The move thrust Josh Easterly, TPG Specialty Lending’s co-CEO, into a prominent role in the drama that could result in such drastic measures as the management company losing its ability to manage a BDC, an outcome that few expected at this time last year.

“Those familiar with our history and investment philosophy understand that it is not in our nature to be public market equity activists,” Easterly said during an earnings call on Nov. 4.

“We have reluctantly assumed this role with respect to TICC as our industry is going through an inflection point,” he said. “We believe that our ecosystem can only thrive in a culture that fosters real value creation for shareholders.”

Awkward years
One possible outcome for the industry longer term is lower management fees. Medley Capital, which has been named as a potential target of activist shareholders, this month unveiled plans to expand a share repurchase program to $50 million after buying back 1.4 million of shares in the most recent quarter, and cut its base management fee on gross assets exceeding $1 billion to 1.5%, from 1.75%, and incentive fees to 17.5%, from 20%.

Medley Capital was part of a trend last year that saw shares of its management company listed in an IPO, following in the footsteps of Ares Management and Fifth Street Asset Management. Medley Management, whose shares trade on NYSE as MDLY, derives most of its revenue from fees for managing BDCs Medley Capital and Sierra Income Corp.

Brian Chase, the CFO of Garrison Capital, said an important factor moving forward is whether a BDC manager also manages other funds, outside of their BDC, that invest in privately originated debt investments. Having access to this institutional capital will be key to staying relevant in the market, particularly in an environment where raising fresh equity is challenging.

Some upsets are possible in the near term due to activist investors’ attention on the BDC sector.

“The BDC space is going through its awkward teenage years. I expect that in due course the sector as a whole will mature and institutionalize, which should further open up access to more capital and solidify their role in the financial system,” said Chase.  — Abby Latour

Follow Abby on Twitter @abbynyhk for middle-market deals, leveraged M&A, BDCs, distressed debt, private equity, and more.


Third Ave’s liquidating debt fund holds concentrated, inactive paper

The leveraged finance marketplace is abuzz this morning ahead of a conference call to address to a plan of liquidation for the Third Avenue Focused Credit mutual fund following big losses this year, mild losses last year, heavy redemptions, and now a freeze on withdrawals. The news was publicly announced last night by the fund, and there will be a call at 11 a.m. EST for shareholders with lead portfolio manager Thomas Lapointe, according to the company.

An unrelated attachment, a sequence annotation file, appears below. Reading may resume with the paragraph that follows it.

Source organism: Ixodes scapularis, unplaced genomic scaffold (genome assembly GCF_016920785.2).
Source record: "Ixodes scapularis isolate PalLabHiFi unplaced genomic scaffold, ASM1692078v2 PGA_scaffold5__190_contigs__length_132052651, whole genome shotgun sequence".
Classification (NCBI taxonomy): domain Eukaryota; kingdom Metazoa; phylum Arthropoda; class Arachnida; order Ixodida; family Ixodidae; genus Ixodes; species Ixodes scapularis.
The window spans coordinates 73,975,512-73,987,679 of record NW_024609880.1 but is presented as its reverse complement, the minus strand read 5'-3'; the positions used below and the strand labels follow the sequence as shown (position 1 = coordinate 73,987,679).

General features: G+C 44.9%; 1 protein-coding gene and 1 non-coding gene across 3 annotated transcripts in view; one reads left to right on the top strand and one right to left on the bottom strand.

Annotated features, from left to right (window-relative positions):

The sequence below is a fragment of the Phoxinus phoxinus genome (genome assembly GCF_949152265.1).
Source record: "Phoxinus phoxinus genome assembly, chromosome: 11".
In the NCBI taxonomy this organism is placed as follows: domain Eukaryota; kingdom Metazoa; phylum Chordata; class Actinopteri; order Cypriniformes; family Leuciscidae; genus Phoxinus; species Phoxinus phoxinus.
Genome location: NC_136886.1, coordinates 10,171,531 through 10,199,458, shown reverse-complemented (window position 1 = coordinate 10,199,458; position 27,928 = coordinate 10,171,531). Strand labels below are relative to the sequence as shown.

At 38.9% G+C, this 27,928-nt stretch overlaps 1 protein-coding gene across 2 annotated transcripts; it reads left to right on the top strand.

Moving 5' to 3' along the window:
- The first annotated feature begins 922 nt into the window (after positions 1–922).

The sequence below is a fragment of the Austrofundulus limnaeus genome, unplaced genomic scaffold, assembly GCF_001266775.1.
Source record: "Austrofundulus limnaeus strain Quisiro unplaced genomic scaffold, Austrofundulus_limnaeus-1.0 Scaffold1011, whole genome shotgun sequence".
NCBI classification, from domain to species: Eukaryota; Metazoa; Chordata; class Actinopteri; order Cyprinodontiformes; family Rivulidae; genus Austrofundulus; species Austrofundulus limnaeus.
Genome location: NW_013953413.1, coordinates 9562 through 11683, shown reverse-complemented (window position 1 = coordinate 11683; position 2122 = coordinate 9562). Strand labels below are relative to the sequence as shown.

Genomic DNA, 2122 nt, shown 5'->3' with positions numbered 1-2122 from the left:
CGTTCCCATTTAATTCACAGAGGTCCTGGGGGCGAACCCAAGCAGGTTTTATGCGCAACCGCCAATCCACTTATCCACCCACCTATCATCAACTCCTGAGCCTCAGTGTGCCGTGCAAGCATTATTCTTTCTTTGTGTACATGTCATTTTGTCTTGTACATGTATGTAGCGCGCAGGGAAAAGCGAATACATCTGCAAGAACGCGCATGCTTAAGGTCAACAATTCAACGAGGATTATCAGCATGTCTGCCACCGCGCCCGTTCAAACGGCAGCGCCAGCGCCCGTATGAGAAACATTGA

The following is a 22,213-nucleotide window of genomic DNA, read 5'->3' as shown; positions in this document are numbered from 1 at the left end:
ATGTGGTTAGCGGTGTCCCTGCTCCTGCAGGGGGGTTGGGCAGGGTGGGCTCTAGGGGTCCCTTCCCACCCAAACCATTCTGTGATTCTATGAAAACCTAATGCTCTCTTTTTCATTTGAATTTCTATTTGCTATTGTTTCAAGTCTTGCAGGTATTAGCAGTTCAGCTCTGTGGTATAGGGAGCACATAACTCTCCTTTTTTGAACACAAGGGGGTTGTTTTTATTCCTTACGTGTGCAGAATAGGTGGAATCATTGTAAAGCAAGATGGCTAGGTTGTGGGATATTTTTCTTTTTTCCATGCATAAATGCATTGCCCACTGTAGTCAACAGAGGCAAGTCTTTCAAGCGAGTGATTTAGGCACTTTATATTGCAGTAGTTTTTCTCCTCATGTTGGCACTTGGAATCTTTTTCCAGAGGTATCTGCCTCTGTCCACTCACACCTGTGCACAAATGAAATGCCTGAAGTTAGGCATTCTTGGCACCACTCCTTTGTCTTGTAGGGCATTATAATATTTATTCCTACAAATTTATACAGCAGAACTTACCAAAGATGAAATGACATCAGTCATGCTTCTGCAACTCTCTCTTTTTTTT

Market sources yesterday relayed rumors of a near-$2 billion redemption from the asset class, and as one sources put forth, “the odd thing was it was difficult to trace the money that left, what was sold, and where it went.”

That was followed up by last night’s whopping, $3.5 billion retail cash withdrawal from mutual funds (72%) and ETFs (18%) in the week ended Dec. 9, according to Lipper, although it’s not entirely clear if that figure—the largest one-week redemption in 70 weeks—can be linked to Third Avenue. (LCD subscribes to weekly fund flow data from Lipper, but cannot see inside the aggregate observation.)

Nonetheless, it’s worthy of a dive into the open-ended fund, which trades under the symbol TFVCX. The fund shows a decline of 24.5% this year, versus the index at negative 2.94%, after a 6.3% loss last year, versus the index at positive 2.65%, according to Bloomberg data and the S&P U.S. Issued High Yield Corporate Bond Index.

It’s an alternative fixed-income fund that’s “extremely concentrated,” and “hardly representative of a ‘high yield’ or ‘junk bond’ fund,” outlined Brean Capital’s macro strategist Peter Tchir in a note to clients this morning. He highlighted that Bloomberg analytics show a portfolio that’s almost 50% unrated, nearly 45% tiered at CCC or lower, and just 6% of holdings rated BB or B.

The holdings are all fairly to extremely off-the-run, hence the trouble selling assets to meet redemption, and thus, the liquidation. The remaining assets have been placed into a liquidating trust, and interests in that trust will be distributed to shareholders on or about Dec. 16, 2015, according to the company.

Top holdings follow, and none have traded actively or very much in size of late, trade data show:

  • Energy Future Intermediate Holdings 11.25% senior PIK toggle notes due 2018; recent trades in the Ch. 11 paper were at 107.5.
  • Sun Products 7.75% senior notes due 2021; recent trades were at 87.5, versus 90 a month ago and the low 70s a year ago.
  • iHeartCommunications 14% partial-PIK exchange notes due 2021; block trades today were at 30 and 32, from 27 last month.
  • New Enterprise Stone & Lime 11% senior notes due 2018; odd lots traded recently in the low 80s, versus mid-80s last month.
  • Liberty Tire Recycling 11% second-lien PIK notes due 2021 privately issued in an out-of-court restructuring; trades reported in the mid-60s.